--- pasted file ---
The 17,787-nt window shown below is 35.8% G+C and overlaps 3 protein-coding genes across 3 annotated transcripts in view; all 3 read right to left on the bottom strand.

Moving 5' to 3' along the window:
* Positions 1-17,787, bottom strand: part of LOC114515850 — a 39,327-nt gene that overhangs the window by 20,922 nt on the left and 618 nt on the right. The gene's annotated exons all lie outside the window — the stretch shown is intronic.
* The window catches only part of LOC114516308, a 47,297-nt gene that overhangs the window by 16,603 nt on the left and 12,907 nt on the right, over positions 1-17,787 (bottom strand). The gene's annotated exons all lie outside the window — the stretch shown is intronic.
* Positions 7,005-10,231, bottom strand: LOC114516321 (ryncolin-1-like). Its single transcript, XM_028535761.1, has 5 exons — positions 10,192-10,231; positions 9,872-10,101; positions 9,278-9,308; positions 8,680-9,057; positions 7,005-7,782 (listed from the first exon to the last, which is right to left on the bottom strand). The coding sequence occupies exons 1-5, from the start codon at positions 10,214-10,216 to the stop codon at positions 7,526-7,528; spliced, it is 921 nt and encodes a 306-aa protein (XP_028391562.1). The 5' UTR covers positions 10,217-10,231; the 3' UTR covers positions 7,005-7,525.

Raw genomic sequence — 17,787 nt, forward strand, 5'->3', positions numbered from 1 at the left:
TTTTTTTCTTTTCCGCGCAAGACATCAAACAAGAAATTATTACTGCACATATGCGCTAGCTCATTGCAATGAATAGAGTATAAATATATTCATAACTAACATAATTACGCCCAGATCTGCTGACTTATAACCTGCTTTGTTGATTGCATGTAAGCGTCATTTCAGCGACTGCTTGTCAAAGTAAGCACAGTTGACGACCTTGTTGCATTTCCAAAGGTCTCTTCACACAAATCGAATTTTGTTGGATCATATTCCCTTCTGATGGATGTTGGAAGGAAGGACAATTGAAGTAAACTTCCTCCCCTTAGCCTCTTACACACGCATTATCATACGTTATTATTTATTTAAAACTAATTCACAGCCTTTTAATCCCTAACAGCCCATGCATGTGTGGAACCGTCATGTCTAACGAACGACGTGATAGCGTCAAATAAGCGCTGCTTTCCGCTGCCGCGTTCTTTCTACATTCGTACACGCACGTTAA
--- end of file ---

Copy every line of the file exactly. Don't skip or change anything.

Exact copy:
The 17,787-nt window shown below is 35.8% G+C and overlaps 3 protein-coding genes across 3 annotated transcripts in view; all 3 read right to left on the bottom strand.

Moving 5' to 3' along the window:
* Positions 1-17,787, bottom strand: part of LOC114515850 — a 39,327-nt gene that overhangs the window by 20,922 nt on the left and 618 nt on the right. The gene's annotated exons all lie outside the window — the stretch shown is intronic.
* The window catches only part of LOC114516308, a 47,297-nt gene that overhangs the window by 16,603 nt on the left and 12,907 nt on the right, over positions 1-17,787 (bottom strand). The gene's annotated exons all lie outside the window — the stretch shown is intronic.
* Positions 7,005-10,231, bottom strand: LOC114516321 (ryncolin-1-like). Its single transcript, XM_028535761.1, has 5 exons — positions 10,192-10,231; positions 9,872-10,101; positions 9,278-9,308; positions 8,680-9,057; positions 7,005-7,782 (listed from the first exon to the last, which is right to left on the bottom strand). The coding sequence occupies exons 1-5, from the start codon at positions 10,214-10,216 to the stop codon at positions 7,526-7,528; spliced, it is 921 nt and encodes a 306-aa protein (XP_028391562.1). The 5' UTR covers positions 10,217-10,231; the 3' UTR covers positions 7,005-7,525.

Raw genomic sequence — 17,787 nt, forward strand, 5'->3', positions numbered from 1 at the left:
TTTTTTTCTTTTCCGCGCAAGACATCAAACAAGAAATTATTACTGCACATATGCGCTAGCTCATTGCAATGAATAGAGTATAAATATATTCATAACTAACATAATTACGCCCAGATCTGCTGACTTATAACCTGCTTTGTTGATTGCATGTAAGCGTCATTTCAGCGACTGCTTGTCAAAGTAAGCACAGTTGACGACCTTGTTGCATTTCCAAAGGTCTCTTCACACAAATCGAATTTTGTTGGATCATATTCCCTTCTGATGGATGTTGGAAGGAAGGACAATTGAAGTAAACTTCCTCCCCTTAGCCTCTTACACACGCATTATCATACGTTATTATTTATTTAAAACTAATTCACAGCCTTTTAATCCCTAACAGCCCATGCATGTGTGGAACCGTCATGTCTAACGAACGACGTGATAGCGTCAAATAAGCGCTGCTTTCCGCTGCCGCGTTCTTTCTACATTCGTACACGCACGTTAA